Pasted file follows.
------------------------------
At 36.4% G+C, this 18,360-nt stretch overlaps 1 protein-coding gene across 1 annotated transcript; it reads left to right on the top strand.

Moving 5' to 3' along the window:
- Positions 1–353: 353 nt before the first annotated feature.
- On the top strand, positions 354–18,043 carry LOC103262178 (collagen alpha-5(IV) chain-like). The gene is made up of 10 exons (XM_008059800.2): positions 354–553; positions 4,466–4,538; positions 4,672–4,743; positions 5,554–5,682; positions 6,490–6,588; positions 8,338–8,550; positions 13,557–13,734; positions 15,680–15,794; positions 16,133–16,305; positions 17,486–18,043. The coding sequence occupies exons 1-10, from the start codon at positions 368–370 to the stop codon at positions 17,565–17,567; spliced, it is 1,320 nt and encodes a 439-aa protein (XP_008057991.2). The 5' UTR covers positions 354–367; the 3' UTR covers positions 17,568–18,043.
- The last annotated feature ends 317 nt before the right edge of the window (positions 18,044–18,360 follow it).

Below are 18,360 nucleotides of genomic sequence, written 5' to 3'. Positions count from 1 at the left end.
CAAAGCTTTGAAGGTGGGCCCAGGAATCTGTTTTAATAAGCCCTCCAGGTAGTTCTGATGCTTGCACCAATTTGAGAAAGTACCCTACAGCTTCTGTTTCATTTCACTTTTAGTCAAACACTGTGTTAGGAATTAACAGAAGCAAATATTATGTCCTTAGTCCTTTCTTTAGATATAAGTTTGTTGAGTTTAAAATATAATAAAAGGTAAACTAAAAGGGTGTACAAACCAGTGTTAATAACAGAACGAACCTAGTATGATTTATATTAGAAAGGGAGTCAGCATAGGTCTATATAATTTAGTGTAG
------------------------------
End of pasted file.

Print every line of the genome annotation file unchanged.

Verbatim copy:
At 36.4% G+C, this 18,360-nt stretch overlaps 1 protein-coding gene across 1 annotated transcript; it reads left to right on the top strand.

Moving 5' to 3' along the window:
- Positions 1–353: 353 nt before the first annotated feature.
- On the top strand, positions 354–18,043 carry LOC103262178 (collagen alpha-5(IV) chain-like). The gene is made up of 10 exons (XM_008059800.2): positions 354–553; positions 4,466–4,538; positions 4,672–4,743; positions 5,554–5,682; positions 6,490–6,588; positions 8,338–8,550; positions 13,557–13,734; positions 15,680–15,794; positions 16,133–16,305; positions 17,486–18,043. The coding sequence occupies exons 1-10, from the start codon at positions 368–370 to the stop codon at positions 17,565–17,567; spliced, it is 1,320 nt and encodes a 439-aa protein (XP_008057991.2). The 5' UTR covers positions 354–367; the 3' UTR covers positions 17,568–18,043.
- The last annotated feature ends 317 nt before the right edge of the window (positions 18,044–18,360 follow it).

Below are 18,360 nucleotides of genomic sequence, written 5' to 3'. Positions count from 1 at the left end.
CAAAGCTTTGAAGGTGGGCCCAGGAATCTGTTTTAATAAGCCCTCCAGGTAGTTCTGATGCTTGCACCAATTTGAGAAAGTACCCTACAGCTTCTGTTTCATTTCACTTTTAGTCAAACACTGTGTTAGGAATTAACAGAAGCAAATATTATGTCCTTAGTCCTTTCTTTAGATATAAGTTTGTTGAGTTTAAAATATAATAAAAGGTAAACTAAAAGGGTGTACAAACCAGTGTTAATAACAGAACGAACCTAGTATGATTTATATTAGAAAGGGAGTCAGCATAGGTCTATATAATTTAGTGTAG